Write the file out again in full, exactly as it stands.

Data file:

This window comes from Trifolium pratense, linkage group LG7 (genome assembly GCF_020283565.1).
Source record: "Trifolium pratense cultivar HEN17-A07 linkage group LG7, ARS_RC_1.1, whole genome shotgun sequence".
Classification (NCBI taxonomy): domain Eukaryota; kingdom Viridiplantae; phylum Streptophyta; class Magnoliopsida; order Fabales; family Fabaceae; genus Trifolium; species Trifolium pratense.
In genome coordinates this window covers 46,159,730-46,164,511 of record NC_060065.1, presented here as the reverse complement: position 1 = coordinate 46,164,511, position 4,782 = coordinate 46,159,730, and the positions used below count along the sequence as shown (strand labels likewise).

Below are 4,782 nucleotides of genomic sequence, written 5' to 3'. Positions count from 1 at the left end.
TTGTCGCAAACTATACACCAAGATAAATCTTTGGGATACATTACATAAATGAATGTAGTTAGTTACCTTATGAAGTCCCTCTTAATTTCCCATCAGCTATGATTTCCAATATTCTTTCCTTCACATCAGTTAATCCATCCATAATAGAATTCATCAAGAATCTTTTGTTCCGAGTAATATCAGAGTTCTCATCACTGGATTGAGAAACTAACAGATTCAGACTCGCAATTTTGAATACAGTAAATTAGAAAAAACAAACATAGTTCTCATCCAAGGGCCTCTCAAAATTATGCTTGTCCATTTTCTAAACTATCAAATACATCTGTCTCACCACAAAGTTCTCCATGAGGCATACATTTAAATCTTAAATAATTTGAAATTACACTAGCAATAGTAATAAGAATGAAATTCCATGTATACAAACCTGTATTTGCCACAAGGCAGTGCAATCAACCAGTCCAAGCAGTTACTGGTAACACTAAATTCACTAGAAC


This window comes from Trifolium pratense, linkage group LG7 (genome assembly GCF_020283565.1).
Source record: "Trifolium pratense cultivar HEN17-A07 linkage group LG7, ARS_RC_1.1, whole genome shotgun sequence".
Classification (NCBI taxonomy): domain Eukaryota; kingdom Viridiplantae; phylum Streptophyta; class Magnoliopsida; order Fabales; family Fabaceae; genus Trifolium; species Trifolium pratense.
In genome coordinates this window covers 46,159,730-46,164,511 of record NC_060065.1, presented here as the reverse complement: position 1 = coordinate 46,164,511, position 4,782 = coordinate 46,159,730, and the positions used below count along the sequence as shown (strand labels likewise).

Below are 4,782 nucleotides of genomic sequence, written 5' to 3'. Positions count from 1 at the left end.
TTGTCGCAAACTATACACCAAGATAAATCTTTGGGATACATTACATAAATGAATGTAGTTAGTTACCTTATGAAGTCCCTCTTAATTTCCCATCAGCTATGATTTCCAATATTCTTTCCTTCACATCAGTTAATCCATCCATAATAGAATTCATCAAGAATCTTTTGTTCCGAGTAATATCAGAGTTCTCATCACTGGATTGAGAAACTAACAGATTCAGACTCGCAATTTTGAATACAGTAAATTAGAAAAAACAAACATAGTTCTCATCCAAGGGCCTCTCAAAATTATGCTTGTCCATTTTCTAAACTATCAAATACATCTGTCTCACCACAAAGTTCTCCATGAGGCATACATTTAAATCTTAAATAATTTGAAATTACACTAGCAATAGTAATAAGAATGAAATTCCATGTATACAAACCTGTATTTGCCACAAGGCAGTGCAATCAACCAGTCCAAGCAGTTACTGGTAACACTAAATTCACTAGAAC